Colombia Ready to Tap $5 Billion Credit Line for U.S. Investment

Colombia plans to present at least seven projects this year that can be financed using part of a $5 billion credit line with a U.S. development bank, according to its top diplomat in Washington.

With the pandemic disrupting global supply chains and highlighting the risks of dependence on China, Colombia is leveraging its geographical proximity to the U.S. to attract more foreign direct investment, Colombia’s Ambassador to the U.S. Francisco Santos said in an interview.

Colombia Ready to Tap $5 Billion Credit Line for U.S. Investment

“You need resilient supply chains, and that works in our favor,” said Santos. “We’re positioning Colombia so it’s seen as a hub. The geopolitical and economic moment is favorable.”

Colombia has been offering tax incentives and making it easier for foreign companies to invest as part of a broader government plan to attract $11.5 billion per year in non-hydrocarbon-related foreign direct investment by 2022, up from an average of about $9 billion.

Colombia Ready to Tap $5 Billion Credit Line for U.S. Investment

Four projects have either already been presented to the U.S. International Development Finance Corporation for review or are in the final stages of preparation, said Santos. And while declining to identify them, he said they are in the energy, forestry, agrochemical and dairy industries.

The DFC, as the development bank is known, is a new federal agency with a $60 billion war chest to help businesses expand into emerging markets and reinforce U.S. foreign policy.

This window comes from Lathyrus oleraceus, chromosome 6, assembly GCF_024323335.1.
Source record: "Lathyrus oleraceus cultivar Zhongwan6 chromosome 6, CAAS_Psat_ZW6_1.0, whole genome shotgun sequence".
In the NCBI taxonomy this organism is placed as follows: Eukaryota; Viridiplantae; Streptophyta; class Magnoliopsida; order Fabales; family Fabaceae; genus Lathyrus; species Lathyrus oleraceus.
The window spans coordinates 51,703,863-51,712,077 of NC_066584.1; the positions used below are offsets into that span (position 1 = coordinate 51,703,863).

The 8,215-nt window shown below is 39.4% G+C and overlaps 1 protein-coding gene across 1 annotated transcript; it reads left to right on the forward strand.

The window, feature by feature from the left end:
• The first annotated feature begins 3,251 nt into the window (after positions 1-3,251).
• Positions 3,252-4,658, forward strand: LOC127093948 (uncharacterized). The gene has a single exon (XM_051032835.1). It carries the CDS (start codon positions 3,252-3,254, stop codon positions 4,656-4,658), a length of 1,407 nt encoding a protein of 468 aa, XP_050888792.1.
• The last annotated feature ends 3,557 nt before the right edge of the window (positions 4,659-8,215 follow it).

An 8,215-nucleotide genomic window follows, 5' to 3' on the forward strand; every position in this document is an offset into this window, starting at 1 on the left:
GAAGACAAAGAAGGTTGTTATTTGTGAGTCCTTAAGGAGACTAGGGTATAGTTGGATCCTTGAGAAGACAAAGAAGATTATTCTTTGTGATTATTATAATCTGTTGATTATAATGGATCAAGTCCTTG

For now, Santos says efforts are focused on projects that are close to Colombia’s Caribbean or Pacific coast -- specifically near the cities of Barranquilla, Cartagena and Cali -- and that have the advantage of being a few days away by ship from any major U.S. port, compared to more than 25 days away from Asia.

Colombia has also been competing for attention from China. The Asian nation has invested heavily in Venezuela and Ecuador, but until recently its ties with Colombia -- the closest U.S. ally in the region -- weren’t as strong. That began to change in the last couple of years with Chinese companies committing billions to the country, winning bids to build Bogota’s first metro line and a regional rail line, among other deals.

The credit line could be an opportunity for U.S. companies to invest in areas that it had abandoned in the region, such as infrastructure, according to Santos.

“We’re in the most important stage of rebuilding the relationship the U.S. has with Latin America,” said Santos. “A relationship not based on assistance, but on trade and investment.”

©2020 Bloomberg L.P.

BQ Install

Bloomberg Quint

Add BloombergQuint App to Home screen.